So, I was exploring Dan’s model, and it’s curious to see how he looked at the brain and consciousness, how that would be able to account for someone like Guillermo Arévalo. And I don’t want to butcher Dan’s model by explaining how he explains consciousness. So I want us to take a moment and just listen to how Daniel Dennett explains consciousness being a function of the brain.
[Daniel Dennett: My favorite metaphor these days is the fame in the brain, or cerebral celebrity theory. It’s, that is, that what consciousness is is the relative political influence, or fame, of structures in the brain that win out in competition against rival structures for domination of the brain’s activities in various ways. That’s putting it very programmatically, but basically it’s saying that in your head there’s a sort of turmoil going on, the pandemonium. And there’s many different contentful events vying for King of the Mountain, vying for control. And the ones that win, by default something always wins when you’re awake, and that’s what your conscious of. And it’s not that when it wins then the consciousness happens where it kindles some further thing that’s conscious, that’s just what consciousness is. It’s not as if an extra process has to happen. Winning, that’s it. And then the next one that wins, then it’s conscious. So, for instance, a robot that instantiated this sort of competition in its brain would be conscious.]
Maf Lewis: Remember, Rome and I are hired to game such things as Google algorithm, and we have done this for worldwide brands, celebrities, musicians, and so forth. We have been in some very unique situations with extraordinary budgets, observing behaviors of the web that few academics ever would see.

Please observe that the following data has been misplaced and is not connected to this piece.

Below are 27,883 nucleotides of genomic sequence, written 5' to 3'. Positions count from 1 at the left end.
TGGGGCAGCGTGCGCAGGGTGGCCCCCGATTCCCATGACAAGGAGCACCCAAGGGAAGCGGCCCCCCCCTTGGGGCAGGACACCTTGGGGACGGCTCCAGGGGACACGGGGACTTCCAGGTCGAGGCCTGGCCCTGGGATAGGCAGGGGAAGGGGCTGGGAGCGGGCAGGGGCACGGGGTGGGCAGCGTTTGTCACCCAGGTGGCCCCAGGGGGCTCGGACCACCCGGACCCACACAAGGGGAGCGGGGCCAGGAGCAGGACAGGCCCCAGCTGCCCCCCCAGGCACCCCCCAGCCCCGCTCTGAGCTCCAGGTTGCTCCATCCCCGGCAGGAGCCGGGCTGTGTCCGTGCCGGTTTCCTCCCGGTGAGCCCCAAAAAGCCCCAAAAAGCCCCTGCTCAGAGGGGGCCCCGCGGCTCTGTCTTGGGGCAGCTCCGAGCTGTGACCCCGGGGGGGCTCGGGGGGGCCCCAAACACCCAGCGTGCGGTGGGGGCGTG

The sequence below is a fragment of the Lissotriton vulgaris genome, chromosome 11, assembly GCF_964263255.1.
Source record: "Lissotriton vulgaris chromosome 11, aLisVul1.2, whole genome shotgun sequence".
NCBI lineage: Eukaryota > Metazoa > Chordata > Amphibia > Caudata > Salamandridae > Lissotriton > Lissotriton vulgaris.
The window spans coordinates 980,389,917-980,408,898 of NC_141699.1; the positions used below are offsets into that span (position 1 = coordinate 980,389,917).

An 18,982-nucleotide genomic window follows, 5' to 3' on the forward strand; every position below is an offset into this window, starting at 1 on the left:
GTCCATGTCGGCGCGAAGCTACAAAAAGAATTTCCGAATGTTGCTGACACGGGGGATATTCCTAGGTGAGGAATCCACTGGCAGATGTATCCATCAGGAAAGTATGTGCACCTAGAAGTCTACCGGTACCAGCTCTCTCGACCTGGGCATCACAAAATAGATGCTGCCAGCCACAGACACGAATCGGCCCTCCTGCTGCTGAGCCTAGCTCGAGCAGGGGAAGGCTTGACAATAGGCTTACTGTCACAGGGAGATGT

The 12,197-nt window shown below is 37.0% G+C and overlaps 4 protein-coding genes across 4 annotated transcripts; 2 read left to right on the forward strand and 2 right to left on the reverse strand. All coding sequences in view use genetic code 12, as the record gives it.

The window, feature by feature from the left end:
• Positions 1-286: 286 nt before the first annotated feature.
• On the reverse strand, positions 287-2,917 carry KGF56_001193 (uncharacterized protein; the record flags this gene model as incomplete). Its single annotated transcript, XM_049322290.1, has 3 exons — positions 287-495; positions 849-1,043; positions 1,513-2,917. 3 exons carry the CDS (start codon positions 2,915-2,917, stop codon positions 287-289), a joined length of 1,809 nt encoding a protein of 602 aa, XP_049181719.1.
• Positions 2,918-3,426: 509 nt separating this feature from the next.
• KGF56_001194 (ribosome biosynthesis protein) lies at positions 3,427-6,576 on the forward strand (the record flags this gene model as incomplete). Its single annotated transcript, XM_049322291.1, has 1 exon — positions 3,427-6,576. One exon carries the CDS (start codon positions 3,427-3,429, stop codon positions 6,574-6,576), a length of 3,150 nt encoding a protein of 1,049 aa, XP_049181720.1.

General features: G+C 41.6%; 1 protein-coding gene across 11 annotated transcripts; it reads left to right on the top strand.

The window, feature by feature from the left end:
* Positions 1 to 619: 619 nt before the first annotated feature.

Rome Viharo: So right now I just request that every — that everybody listen, Maf is actually going to explain now how to game Google, how search engine optimization works.
Maf Lewis: Definitively.
Rome Viharo: Definitively. But keep in mind Daniel Dennett’s explanation of consciousness when you hear how Maf explains how search engine optimization works.
Maf Lewis: So, my favorite metaphor these days is the viral phenomenon or internet celebrity. Google SEO is the relative social influence of fame on websites on the internet that win out in competition with rival websites for domination of search return activities in various ways. On the internet there is a certain turmoil going on — the pandemonium — and many different contentful websites vying for King of the Mountain, vying for first place on Google. And the ones that win, and by definition something always wins while you search, that is what you discover on Google. Therefore, is Google conscious?
Rome Viharo: And if Google was conscious of this, what would we be to Google? Would we become, then, spirits to Google? Some of us look like gods and elves and Elvises, and all these kinds of odd-looking things that have crept up into our collective human psyche. So at first, I looked at this idea of Google consciousness as really a snarky rebuttal to Daniel Dennett’s idea. And I put the hypothesis out on social networks that catered to these sorts of parties. And I, almost as a tease or taunt, I just kind of put the question right to them. If Daniel Dennett is correct about the brain producing consciousness, then ha ha ha ha, could we not expect the first result on Google to also be consciousness. And I didn’t expect anybody to take the idea seriously, and I was immediately surprised by the response. These academics and believers in what Daniel Dennett and a few others are saying, actually agreed. They were like, “Oh! Yes! We actually can start considering Google being conscious.”
So, apparently Google consciousness, the idea, the meme Google consciousness, already began to take life because these very discussions that we were having online began to go viral on sites, such as StumbleUpon and Reddit.